The white flesh of the turkey, which is low in fat and high in protein, has a subtly sweet and savory taste and goes particularly well with wine. It doesn’t matter whether you’re using turkey from the deli or the leftovers from Thanksgiving dinner; turkey makes an excellent filling for sandwiches.
In addition, turkey flesh pairs nicely with a variety of sides, from veggies that have been steamed to bread that has just been baked. The process of matching wine and food may be highly challenging, even when dealing with an apparently simple dinner; on the other hand, turkey and wine are a natural match.
What sort of wine goes best with a Thanksgiving turkey dinner? The flavors of turkey go nicely with white Burgundy, Nouveau Beaujolais, Chardonnay, Gewürztraminer, Merlot, Pinot Noir, Shiraz or Syrah, and Zinfandel.
Riesling, Rioja Reserva, Sauvignon Blanc, and Vouvray are some of the other wines that pair well with turkey and have a flavor that complements the meat. The several ways in which the turkey is cooked, as well as the sauces and sides that are served with it, each call for a uniquely suited bottle of wine.
Choose bottles that go well with a broad range of cuisines rather than trying to find wines that are a great fit for each unique dish or taste.
This article will make it easy for you to learn which style of wine is most suited to pair with turkey, from earthy, fruit-driven reds to whites that are both rich and balanced in flavor. The following are responses to questions that are commonly posed regarding serving wine with turkey and how the pairing varies depending on whether the turkey is prepared in a deli style, roasted style, or smoked manner.
- Do you serve red or white wine with turkey?
- Best wine to pair with turkey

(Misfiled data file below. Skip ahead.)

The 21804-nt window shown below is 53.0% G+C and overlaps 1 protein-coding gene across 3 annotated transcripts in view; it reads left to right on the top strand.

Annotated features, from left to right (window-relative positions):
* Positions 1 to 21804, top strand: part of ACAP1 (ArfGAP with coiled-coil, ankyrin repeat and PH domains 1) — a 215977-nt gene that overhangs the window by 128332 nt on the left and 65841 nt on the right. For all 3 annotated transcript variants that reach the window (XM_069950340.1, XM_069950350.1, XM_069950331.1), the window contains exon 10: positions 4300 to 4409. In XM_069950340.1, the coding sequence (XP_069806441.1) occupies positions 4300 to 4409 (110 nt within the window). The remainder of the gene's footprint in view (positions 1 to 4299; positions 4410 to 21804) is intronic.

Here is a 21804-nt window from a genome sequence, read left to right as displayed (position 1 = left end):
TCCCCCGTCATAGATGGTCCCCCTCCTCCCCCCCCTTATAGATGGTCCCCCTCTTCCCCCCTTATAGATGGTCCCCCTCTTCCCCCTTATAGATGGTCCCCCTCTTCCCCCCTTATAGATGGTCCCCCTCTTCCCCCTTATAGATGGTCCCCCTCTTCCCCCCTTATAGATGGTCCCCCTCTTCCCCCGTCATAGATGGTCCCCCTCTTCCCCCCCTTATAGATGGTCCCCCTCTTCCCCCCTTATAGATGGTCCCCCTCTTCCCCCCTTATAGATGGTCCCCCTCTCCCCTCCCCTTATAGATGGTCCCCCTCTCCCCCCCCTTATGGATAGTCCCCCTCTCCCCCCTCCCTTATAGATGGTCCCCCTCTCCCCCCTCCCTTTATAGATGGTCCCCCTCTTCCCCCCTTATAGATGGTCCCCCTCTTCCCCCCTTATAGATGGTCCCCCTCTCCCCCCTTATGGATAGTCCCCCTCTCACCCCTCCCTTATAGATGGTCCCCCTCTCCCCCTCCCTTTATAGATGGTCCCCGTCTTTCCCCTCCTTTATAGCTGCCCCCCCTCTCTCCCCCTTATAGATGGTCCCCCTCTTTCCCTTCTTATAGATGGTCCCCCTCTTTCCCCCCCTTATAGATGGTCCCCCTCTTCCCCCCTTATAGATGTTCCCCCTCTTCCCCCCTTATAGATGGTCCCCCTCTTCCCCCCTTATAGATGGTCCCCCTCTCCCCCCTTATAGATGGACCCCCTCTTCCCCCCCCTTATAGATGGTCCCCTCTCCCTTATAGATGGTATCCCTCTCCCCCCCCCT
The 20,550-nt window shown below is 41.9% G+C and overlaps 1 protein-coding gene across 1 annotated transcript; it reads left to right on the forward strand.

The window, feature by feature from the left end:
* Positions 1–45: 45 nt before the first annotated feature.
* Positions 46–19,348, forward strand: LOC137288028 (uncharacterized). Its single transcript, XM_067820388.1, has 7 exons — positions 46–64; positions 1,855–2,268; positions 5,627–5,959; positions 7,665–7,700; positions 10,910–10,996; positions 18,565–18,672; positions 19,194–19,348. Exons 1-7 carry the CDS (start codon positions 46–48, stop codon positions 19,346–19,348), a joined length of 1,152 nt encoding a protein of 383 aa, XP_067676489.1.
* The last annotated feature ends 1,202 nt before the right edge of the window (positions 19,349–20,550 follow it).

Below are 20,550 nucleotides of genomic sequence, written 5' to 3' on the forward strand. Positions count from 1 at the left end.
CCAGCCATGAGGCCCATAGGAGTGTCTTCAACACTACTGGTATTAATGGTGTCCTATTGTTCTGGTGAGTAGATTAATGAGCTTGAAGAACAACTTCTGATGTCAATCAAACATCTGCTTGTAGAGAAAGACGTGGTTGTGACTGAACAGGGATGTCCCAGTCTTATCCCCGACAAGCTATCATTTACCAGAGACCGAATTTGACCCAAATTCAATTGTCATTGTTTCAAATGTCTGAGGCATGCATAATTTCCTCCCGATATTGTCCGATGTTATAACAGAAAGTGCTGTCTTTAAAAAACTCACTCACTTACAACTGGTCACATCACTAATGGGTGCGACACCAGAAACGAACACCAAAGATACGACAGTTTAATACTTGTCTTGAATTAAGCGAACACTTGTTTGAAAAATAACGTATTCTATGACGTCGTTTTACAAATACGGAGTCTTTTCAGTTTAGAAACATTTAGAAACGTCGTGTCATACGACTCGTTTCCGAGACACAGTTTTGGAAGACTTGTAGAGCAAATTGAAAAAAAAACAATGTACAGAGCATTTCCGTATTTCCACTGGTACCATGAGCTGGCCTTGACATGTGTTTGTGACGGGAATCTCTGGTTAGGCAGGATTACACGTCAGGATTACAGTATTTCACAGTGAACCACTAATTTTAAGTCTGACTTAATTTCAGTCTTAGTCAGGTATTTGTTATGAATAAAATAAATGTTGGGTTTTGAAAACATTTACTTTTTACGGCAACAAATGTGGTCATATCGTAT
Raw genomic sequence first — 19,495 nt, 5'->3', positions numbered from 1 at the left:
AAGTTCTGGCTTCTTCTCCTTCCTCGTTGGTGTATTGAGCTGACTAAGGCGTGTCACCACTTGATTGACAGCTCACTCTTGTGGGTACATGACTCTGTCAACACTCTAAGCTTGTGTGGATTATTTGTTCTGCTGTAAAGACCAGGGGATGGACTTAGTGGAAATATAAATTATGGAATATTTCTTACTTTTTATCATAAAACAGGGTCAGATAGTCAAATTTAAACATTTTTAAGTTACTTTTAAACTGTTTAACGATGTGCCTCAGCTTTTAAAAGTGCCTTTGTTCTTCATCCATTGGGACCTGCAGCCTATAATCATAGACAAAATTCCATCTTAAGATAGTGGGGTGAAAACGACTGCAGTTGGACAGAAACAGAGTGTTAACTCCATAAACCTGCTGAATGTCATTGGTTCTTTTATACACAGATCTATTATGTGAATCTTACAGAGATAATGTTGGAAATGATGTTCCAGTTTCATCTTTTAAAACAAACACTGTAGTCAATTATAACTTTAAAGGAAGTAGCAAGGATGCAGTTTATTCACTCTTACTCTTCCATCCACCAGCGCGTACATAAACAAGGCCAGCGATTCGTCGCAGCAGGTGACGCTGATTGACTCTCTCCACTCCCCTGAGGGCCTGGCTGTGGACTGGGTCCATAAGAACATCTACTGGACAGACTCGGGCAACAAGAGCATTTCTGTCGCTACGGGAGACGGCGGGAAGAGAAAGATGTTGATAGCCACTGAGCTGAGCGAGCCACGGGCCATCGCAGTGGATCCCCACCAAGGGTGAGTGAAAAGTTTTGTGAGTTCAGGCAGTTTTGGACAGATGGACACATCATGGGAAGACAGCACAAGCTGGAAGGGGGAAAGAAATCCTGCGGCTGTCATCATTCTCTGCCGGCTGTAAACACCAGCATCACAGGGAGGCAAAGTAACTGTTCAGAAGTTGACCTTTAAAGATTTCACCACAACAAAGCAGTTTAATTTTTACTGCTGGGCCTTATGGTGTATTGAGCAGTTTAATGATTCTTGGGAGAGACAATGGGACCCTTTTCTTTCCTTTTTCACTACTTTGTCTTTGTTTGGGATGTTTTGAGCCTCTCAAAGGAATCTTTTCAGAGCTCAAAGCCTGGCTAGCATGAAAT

Do you serve red or white wine with turkey?
Traditionally, a white wine with a full-bodied flavor or a red wine with a medium-bodied flavor goes well with turkey. The manner in which the meat is cooked and the component(s) that are coupled with the meal are two factors that should be considered when deciding whether to offer red or white wine.
The fact that turkey is a lean white meat with a low overall fat content makes it particularly susceptible to drying out if it is not prepared correctly during cooking.
A solid choice would be to go with a red wine that has a medium body and stays away from excessive oak usage. The acidity and fruitiness of these varieties of wine are of a sufficient level to adequately compliment, but not overpower, a broad variety of tastes found in the meal.
In the interim, white wines with a touch of astringency or carbonation pair very well with the diverse dishes that are presented.
Tannins should be mild or low, and there should be a reasonably high amount of acidity in the wine you choose to pair with turkey.
Does Pinot Grigio go with turkey?
The answer is that Pinot Grigio is a good match with turkey. In point of fact, it is an excellent selection of white wine that is neither too light nor excessively heavy. It has a significant amount of fruit flavor but not a lot of oak flavor at all.
To be more precise, Pinot Grigio from Santa Margherita has robust scents and fruit tastes that include apples and citrus, making it an ideal complement to a dinner that has a balanced portion of turkey.
Does Sauvignon Blanc go with turkey?
Yes, Sauvignon Blanc is a good choice for when you don’t have any Pinot Grigio available since it pairs nicely with turkey and is a fantastic alternative.
This wine is famous for having a taste that is reminiscent of citrus and works very well when combined with flavors of herbs or minerals. White wine is the kind of wine that works very well when paired with mashed potatoes and turkey.
The Sauvignon Blanc from New Zealand and Marlborough has a vibrant acidity and notes of herbs with a touch of grapefruit and passion fruit. It is the ideal wine to serve with salads or as an appetizer. The traditionally hefty turkey sides are easier to stomach when paired with this wine because of the wine’s fruity tastes and acidity.
Does Malbec pair with turkey?
There is a good match between Malbec and turkey. Malbec, in general, is a good pairing option for dark turkey meat. Red wine with a reputation for having a body that ranges from medium to full and that goes well with dishes that have a more robust taste profile.
When served with turkey for dinner, this wine takes on a fuller, more fruity flavor, but it does not have the ultra-long finish or the harsh tannins that are characteristic of high-quality Cabernet Sauvignon.